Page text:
Thespian's homage to a writer
Kaladharan brought to life Kunjaikutty Pillai Karanavar, a character of C.V. Raman Pillai's seminal novel `Ramarajya Bahadur.'
Soliloquy: Kaladharan as Kunjaikutty Pillai Karanavar . Photo: S. Gopakumar
People who gathered in Gorky Bhavan to participate in the Jayanti celebrations of the renowned Malayalam writer C.V. Raman Pillai were treated to a magnificent play by thespian Kaladharan.
The play began with a introduction by P. Venugopal. It was an adapatation of `Bali' the 33rd chapter of the famous novel of C.V., `Ramarajya Bahadur.'
The play began with Kunjaikutty Pillai Karanavar, who is an astrologer, spy and loyal servant of the king, and the diwan meeting Dharmaraja to discuss a crisis. The actors skilfully transported the audience to another era when the erstwhile Travancore was threatened by Tipu Sultan. The only way out to safeguard the kingdom is to appeal to the patriotism of Kunjaikutty Pillai Karanavar. In the end Kunjaikutty decides to make the ultimate sacrifice to save the land and his king.
The second scene saw Kunjaikutty scaling the heights of a mountain (and immortality) to reach the source of the Periyar. Kaladharan as Kunjaikutty subtly blended Kathakali and Koodiyattam to make his solo performance a memorable experience for the audience.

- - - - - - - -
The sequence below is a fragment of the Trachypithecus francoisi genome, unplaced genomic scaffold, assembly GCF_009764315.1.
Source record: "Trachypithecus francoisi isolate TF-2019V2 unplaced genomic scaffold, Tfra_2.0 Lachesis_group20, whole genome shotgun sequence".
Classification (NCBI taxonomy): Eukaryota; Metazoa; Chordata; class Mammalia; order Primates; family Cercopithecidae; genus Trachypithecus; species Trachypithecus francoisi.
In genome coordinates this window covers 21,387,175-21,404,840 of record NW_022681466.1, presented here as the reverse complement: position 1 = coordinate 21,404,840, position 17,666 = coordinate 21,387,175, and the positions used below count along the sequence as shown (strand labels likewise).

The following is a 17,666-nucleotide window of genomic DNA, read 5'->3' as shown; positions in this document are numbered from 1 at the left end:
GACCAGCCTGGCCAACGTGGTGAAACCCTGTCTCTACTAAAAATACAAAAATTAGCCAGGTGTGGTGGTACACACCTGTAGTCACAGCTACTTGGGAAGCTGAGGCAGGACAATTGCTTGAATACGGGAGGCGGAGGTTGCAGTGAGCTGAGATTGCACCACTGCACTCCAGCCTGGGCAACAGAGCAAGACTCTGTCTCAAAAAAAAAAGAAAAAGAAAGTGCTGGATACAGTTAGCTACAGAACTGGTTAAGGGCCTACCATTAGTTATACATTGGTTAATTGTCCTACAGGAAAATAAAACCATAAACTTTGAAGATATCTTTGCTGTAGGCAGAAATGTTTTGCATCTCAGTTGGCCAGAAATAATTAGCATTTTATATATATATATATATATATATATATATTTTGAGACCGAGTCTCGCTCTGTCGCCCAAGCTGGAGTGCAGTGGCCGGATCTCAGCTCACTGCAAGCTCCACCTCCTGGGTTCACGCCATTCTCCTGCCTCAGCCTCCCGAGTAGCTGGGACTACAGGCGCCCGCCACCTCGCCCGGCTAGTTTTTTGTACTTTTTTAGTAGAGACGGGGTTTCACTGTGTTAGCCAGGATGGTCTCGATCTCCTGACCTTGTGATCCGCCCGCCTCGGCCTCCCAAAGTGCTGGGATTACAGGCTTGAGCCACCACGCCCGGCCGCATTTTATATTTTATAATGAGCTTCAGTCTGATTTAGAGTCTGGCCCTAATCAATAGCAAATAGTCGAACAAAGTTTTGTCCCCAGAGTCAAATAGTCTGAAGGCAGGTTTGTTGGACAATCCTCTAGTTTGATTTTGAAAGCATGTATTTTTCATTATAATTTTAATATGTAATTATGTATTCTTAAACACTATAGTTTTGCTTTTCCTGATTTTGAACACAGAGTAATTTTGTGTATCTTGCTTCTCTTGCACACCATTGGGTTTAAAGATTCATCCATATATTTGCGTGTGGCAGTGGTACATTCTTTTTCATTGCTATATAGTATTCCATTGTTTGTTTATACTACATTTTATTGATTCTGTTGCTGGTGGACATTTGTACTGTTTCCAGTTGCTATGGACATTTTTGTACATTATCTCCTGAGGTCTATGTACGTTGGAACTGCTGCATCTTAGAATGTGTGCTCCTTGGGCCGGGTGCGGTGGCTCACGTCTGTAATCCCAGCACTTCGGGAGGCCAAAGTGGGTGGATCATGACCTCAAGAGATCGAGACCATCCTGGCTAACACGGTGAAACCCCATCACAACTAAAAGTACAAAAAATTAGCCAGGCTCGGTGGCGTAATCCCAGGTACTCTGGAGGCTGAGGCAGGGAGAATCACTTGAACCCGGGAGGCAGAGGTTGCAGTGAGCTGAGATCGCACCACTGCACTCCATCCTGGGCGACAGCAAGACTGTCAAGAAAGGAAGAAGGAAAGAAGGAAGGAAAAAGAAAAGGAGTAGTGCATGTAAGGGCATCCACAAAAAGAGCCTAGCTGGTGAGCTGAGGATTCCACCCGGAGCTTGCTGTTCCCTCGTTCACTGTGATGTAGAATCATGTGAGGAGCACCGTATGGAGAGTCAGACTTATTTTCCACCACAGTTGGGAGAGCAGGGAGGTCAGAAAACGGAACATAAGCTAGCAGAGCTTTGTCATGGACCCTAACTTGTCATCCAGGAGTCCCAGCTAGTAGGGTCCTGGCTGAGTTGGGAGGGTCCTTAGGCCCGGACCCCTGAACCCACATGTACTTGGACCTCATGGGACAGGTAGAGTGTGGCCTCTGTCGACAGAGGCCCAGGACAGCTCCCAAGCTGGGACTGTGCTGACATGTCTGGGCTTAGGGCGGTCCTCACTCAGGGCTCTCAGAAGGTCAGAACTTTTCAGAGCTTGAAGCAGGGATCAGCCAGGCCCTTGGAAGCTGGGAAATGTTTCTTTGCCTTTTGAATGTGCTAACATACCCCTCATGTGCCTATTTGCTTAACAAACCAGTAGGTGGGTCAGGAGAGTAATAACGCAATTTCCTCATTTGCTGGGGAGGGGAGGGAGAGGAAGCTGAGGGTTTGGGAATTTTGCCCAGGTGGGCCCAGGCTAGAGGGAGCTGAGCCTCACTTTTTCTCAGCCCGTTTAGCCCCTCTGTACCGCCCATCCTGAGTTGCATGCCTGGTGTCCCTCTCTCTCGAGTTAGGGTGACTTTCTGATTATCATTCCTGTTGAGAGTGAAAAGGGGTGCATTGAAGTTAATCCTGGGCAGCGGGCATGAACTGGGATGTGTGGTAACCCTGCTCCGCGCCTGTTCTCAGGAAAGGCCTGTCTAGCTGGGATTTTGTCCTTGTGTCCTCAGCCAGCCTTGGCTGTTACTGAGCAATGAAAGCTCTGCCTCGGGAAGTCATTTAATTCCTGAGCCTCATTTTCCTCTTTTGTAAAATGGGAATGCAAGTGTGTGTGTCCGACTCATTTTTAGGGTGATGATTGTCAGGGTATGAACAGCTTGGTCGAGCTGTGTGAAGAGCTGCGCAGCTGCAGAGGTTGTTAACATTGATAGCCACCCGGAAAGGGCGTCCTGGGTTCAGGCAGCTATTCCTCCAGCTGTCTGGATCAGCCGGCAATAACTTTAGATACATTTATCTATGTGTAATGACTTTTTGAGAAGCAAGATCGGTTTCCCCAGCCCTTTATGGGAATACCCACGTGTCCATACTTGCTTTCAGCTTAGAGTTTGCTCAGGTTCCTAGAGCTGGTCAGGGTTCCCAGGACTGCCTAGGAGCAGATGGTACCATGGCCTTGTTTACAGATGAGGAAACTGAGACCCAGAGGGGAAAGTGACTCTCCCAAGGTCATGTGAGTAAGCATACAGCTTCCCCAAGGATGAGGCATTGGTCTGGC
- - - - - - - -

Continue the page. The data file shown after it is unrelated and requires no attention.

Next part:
Kunjaikutty's moods dictated the pace of the play. With no props, Kaladahran portrayed Kujaikutty's difficulties in breaking the boulders to change the course of the Periyar. Kaladharan as director and hero brilliantly captured the essence of the play.
The play was staged by C.V. National Foundation in association with the Lovers of Indian Visual Entertainment (LIVE).
Rosscote Krishnapillai, grandson of C.V. Raman Pillai, says, "We regularly conduct workshops and stage performances to commemorate C.V.'s anniversary. No other writer has exploited all the nine rasas in his works. So each year a writer talks about the use of one rasa in CV's novel."
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